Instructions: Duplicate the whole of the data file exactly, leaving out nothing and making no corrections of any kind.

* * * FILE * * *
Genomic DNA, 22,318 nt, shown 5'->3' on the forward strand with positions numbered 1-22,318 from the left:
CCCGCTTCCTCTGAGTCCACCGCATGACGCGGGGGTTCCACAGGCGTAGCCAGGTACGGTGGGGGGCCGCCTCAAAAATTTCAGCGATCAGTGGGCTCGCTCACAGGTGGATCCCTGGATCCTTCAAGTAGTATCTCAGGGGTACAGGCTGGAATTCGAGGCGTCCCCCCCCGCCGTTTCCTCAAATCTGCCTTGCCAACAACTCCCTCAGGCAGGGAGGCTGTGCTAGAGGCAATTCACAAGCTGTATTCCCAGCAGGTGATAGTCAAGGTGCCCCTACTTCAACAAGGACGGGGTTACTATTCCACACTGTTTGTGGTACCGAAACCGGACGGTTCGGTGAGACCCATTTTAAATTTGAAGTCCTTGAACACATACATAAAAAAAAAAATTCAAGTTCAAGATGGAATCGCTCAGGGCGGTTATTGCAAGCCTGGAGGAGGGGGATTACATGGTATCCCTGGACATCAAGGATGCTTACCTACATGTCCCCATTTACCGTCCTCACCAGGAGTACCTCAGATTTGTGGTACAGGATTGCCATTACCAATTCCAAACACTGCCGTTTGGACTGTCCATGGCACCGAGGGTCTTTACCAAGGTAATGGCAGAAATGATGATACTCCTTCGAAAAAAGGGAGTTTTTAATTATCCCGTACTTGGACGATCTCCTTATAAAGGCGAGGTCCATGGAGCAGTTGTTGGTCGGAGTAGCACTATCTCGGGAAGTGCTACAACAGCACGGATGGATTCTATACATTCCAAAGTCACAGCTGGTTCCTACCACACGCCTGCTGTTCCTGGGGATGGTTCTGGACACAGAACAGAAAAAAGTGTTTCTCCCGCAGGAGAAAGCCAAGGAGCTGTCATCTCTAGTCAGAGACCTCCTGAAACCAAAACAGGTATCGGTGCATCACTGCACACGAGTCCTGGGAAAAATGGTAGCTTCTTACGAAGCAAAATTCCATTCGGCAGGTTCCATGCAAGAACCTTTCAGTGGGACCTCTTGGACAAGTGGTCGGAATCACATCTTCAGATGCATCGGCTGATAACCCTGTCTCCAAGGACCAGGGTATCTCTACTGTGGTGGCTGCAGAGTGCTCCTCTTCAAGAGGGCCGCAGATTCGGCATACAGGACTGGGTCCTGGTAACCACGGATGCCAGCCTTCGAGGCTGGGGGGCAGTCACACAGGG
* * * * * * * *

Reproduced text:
Genomic DNA, 22,318 nt, shown 5'->3' on the forward strand with positions numbered 1-22,318 from the left:
CCCGCTTCCTCTGAGTCCACCGCATGACGCGGGGGTTCCACAGGCGTAGCCAGGTACGGTGGGGGGCCGCCTCAAAAATTTCAGCGATCAGTGGGCTCGCTCACAGGTGGATCCCTGGATCCTTCAAGTAGTATCTCAGGGGTACAGGCTGGAATTCGAGGCGTCCCCCCCCGCCGTTTCCTCAAATCTGCCTTGCCAACAACTCCCTCAGGCAGGGAGGCTGTGCTAGAGGCAATTCACAAGCTGTATTCCCAGCAGGTGATAGTCAAGGTGCCCCTACTTCAACAAGGACGGGGTTACTATTCCACACTGTTTGTGGTACCGAAACCGGACGGTTCGGTGAGACCCATTTTAAATTTGAAGTCCTTGAACACATACATAAAAAAAAAAATTCAAGTTCAAGATGGAATCGCTCAGGGCGGTTATTGCAAGCCTGGAGGAGGGGGATTACATGGTATCCCTGGACATCAAGGATGCTTACCTACATGTCCCCATTTACCGTCCTCACCAGGAGTACCTCAGATTTGTGGTACAGGATTGCCATTACCAATTCCAAACACTGCCGTTTGGACTGTCCATGGCACCGAGGGTCTTTACCAAGGTAATGGCAGAAATGATGATACTCCTTCGAAAAAAGGGAGTTTTTAATTATCCCGTACTTGGACGATCTCCTTATAAAGGCGAGGTCCATGGAGCAGTTGTTGGTCGGAGTAGCACTATCTCGGGAAGTGCTACAACAGCACGGATGGATTCTATACATTCCAAAGTCACAGCTGGTTCCTACCACACGCCTGCTGTTCCTGGGGATGGTTCTGGACACAGAACAGAAAAAAGTGTTTCTCCCGCAGGAGAAAGCCAAGGAGCTGTCATCTCTAGTCAGAGACCTCCTGAAACCAAAACAGGTATCGGTGCATCACTGCACACGAGTCCTGGGAAAAATGGTAGCTTCTTACGAAGCAAAATTCCATTCGGCAGGTTCCATGCAAGAACCTTTCAGTGGGACCTCTTGGACAAGTGGTCGGAATCACATCTTCAGATGCATCGGCTGATAACCCTGTCTCCAAGGACCAGGGTATCTCTACTGTGGTGGCTGCAGAGTGCTCCTCTTCAAGAGGGCCGCAGATTCGGCATACAGGACTGGGTCCTGGTAACCACGGATGCCAGCCTTCGAGGCTGGGGGGCAGTCACACAGGG